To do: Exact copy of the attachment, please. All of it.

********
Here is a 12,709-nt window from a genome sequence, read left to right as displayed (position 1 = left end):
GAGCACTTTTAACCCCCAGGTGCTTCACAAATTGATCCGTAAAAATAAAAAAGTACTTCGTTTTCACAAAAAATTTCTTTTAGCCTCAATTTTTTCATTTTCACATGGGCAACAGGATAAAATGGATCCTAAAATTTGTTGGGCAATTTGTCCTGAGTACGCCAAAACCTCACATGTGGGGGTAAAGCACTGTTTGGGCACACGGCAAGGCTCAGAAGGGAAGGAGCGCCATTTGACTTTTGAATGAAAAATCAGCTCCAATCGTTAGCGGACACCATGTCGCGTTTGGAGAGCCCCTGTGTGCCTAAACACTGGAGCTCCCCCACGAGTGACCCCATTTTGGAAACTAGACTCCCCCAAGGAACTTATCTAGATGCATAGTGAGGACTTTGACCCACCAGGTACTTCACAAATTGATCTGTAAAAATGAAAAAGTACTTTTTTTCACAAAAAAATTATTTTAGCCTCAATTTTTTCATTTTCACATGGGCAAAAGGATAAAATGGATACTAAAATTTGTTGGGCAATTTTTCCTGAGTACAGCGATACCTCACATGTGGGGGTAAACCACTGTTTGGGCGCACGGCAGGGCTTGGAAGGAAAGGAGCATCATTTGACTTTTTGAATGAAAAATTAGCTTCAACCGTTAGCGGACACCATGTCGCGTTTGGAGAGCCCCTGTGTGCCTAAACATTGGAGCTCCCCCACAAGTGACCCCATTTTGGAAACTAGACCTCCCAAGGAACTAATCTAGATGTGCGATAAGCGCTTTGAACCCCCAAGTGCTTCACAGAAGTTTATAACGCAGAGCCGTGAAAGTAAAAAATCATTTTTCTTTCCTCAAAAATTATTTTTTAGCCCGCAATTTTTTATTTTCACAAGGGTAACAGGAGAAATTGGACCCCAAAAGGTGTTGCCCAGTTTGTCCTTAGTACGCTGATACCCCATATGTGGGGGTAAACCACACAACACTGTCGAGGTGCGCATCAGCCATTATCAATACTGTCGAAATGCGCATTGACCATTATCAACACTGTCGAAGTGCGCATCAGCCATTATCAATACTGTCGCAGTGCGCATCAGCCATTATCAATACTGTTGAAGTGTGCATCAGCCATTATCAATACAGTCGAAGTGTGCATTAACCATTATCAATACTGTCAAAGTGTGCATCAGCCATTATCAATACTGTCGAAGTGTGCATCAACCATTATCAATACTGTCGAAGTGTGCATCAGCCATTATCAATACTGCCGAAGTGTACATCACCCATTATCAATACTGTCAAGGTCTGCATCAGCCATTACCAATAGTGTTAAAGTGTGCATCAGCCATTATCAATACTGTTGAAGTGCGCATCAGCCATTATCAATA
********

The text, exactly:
Here is a 12,709-nt window from a genome sequence, read left to right as displayed (position 1 = left end):
GAGCACTTTTAACCCCCAGGTGCTTCACAAATTGATCCGTAAAAATAAAAAAGTACTTCGTTTTCACAAAAAATTTCTTTTAGCCTCAATTTTTTCATTTTCACATGGGCAACAGGATAAAATGGATCCTAAAATTTGTTGGGCAATTTGTCCTGAGTACGCCAAAACCTCACATGTGGGGGTAAAGCACTGTTTGGGCACACGGCAAGGCTCAGAAGGGAAGGAGCGCCATTTGACTTTTGAATGAAAAATCAGCTCCAATCGTTAGCGGACACCATGTCGCGTTTGGAGAGCCCCTGTGTGCCTAAACACTGGAGCTCCCCCACGAGTGACCCCATTTTGGAAACTAGACTCCCCCAAGGAACTTATCTAGATGCATAGTGAGGACTTTGACCCACCAGGTACTTCACAAATTGATCTGTAAAAATGAAAAAGTACTTTTTTTCACAAAAAAATTATTTTAGCCTCAATTTTTTCATTTTCACATGGGCAAAAGGATAAAATGGATACTAAAATTTGTTGGGCAATTTTTCCTGAGTACAGCGATACCTCACATGTGGGGGTAAACCACTGTTTGGGCGCACGGCAGGGCTTGGAAGGAAAGGAGCATCATTTGACTTTTTGAATGAAAAATTAGCTTCAACCGTTAGCGGACACCATGTCGCGTTTGGAGAGCCCCTGTGTGCCTAAACATTGGAGCTCCCCCACAAGTGACCCCATTTTGGAAACTAGACCTCCCAAGGAACTAATCTAGATGTGCGATAAGCGCTTTGAACCCCCAAGTGCTTCACAGAAGTTTATAACGCAGAGCCGTGAAAGTAAAAAATCATTTTTCTTTCCTCAAAAATTATTTTTTAGCCCGCAATTTTTTATTTTCACAAGGGTAACAGGAGAAATTGGACCCCAAAAGGTGTTGCCCAGTTTGTCCTTAGTACGCTGATACCCCATATGTGGGGGTAAACCACACAACACTGTCGAGGTGCGCATCAGCCATTATCAATACTGTCGAAATGCGCATTGACCATTATCAACACTGTCGAAGTGCGCATCAGCCATTATCAATACTGTCGCAGTGCGCATCAGCCATTATCAATACTGTTGAAGTGTGCATCAGCCATTATCAATACAGTCGAAGTGTGCATTAACCATTATCAATACTGTCAAAGTGTGCATCAGCCATTATCAATACTGTCGAAGTGTGCATCAACCATTATCAATACTGTCGAAGTGTGCATCAGCCATTATCAATACTGCCGAAGTGTACATCACCCATTATCAATACTGTCAAGGTCTGCATCAGCCATTACCAATAGTGTTAAAGTGTGCATCAGCCATTATCAATACTGTTGAAGTGCGCATCAGCCATTATCAATA